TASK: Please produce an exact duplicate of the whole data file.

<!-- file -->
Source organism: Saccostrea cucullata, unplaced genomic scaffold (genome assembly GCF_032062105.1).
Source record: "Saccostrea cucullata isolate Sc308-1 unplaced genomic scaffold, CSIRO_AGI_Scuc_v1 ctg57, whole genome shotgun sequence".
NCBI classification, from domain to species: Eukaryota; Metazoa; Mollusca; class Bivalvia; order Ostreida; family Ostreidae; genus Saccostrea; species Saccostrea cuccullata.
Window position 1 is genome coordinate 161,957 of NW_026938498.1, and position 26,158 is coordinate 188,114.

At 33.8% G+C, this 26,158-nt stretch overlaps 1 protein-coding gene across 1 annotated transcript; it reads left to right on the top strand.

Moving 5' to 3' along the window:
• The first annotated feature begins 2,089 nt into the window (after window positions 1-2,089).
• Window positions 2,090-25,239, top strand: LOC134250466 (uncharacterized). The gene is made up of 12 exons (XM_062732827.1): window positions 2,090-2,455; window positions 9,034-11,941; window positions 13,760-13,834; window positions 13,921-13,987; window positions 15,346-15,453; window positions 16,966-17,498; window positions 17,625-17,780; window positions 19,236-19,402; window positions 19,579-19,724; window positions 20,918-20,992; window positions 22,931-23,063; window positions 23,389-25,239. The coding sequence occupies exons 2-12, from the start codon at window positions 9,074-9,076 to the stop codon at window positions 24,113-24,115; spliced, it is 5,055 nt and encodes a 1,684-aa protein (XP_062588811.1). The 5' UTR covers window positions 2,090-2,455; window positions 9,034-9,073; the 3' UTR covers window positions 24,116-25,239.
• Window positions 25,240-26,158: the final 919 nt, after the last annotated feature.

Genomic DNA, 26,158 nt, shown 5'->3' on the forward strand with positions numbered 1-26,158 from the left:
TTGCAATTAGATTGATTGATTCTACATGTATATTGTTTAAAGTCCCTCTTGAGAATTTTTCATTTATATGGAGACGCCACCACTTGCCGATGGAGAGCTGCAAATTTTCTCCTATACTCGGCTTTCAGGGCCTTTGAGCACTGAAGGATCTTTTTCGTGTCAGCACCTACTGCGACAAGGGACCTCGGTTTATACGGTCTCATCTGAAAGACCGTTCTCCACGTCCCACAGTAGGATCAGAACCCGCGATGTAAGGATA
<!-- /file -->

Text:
Source organism: Saccostrea cucullata, unplaced genomic scaffold (genome assembly GCF_032062105.1).
Source record: "Saccostrea cucullata isolate Sc308-1 unplaced genomic scaffold, CSIRO_AGI_Scuc_v1 ctg57, whole genome shotgun sequence".
NCBI classification, from domain to species: Eukaryota; Metazoa; Mollusca; class Bivalvia; order Ostreida; family Ostreidae; genus Saccostrea; species Saccostrea cuccullata.
Window position 1 is genome coordinate 161,957 of NW_026938498.1, and position 26,158 is coordinate 188,114.

At 33.8% G+C, this 26,158-nt stretch overlaps 1 protein-coding gene across 1 annotated transcript; it reads left to right on the top strand.

Moving 5' to 3' along the window:
• The first annotated feature begins 2,089 nt into the window (after window positions 1-2,089).
• Window positions 2,090-25,239, top strand: LOC134250466 (uncharacterized). The gene is made up of 12 exons (XM_062732827.1): window positions 2,090-2,455; window positions 9,034-11,941; window positions 13,760-13,834; window positions 13,921-13,987; window positions 15,346-15,453; window positions 16,966-17,498; window positions 17,625-17,780; window positions 19,236-19,402; window positions 19,579-19,724; window positions 20,918-20,992; window positions 22,931-23,063; window positions 23,389-25,239. The coding sequence occupies exons 2-12, from the start codon at window positions 9,074-9,076 to the stop codon at window positions 24,113-24,115; spliced, it is 5,055 nt and encodes a 1,684-aa protein (XP_062588811.1). The 5' UTR covers window positions 2,090-2,455; window positions 9,034-9,073; the 3' UTR covers window positions 24,116-25,239.
• Window positions 25,240-26,158: the final 919 nt, after the last annotated feature.

Genomic DNA, 26,158 nt, shown 5'->3' on the forward strand with positions numbered 1-26,158 from the left:
TTGCAATTAGATTGATTGATTCTACATGTATATTGTTTAAAGTCCCTCTTGAGAATTTTTCATTTATATGGAGACGCCACCACTTGCCGATGGAGAGCTGCAAATTTTCTCCTATACTCGGCTTTCAGGGCCTTTGAGCACTGAAGGATCTTTTTCGTGTCAGCACCTACTGCGACAAGGGACCTCGGTTTATACGGTCTCATCTGAAAGACCGTTCTCCACGTCCCACAGTAGGATCAGAACCCGCGATGTAAGGATA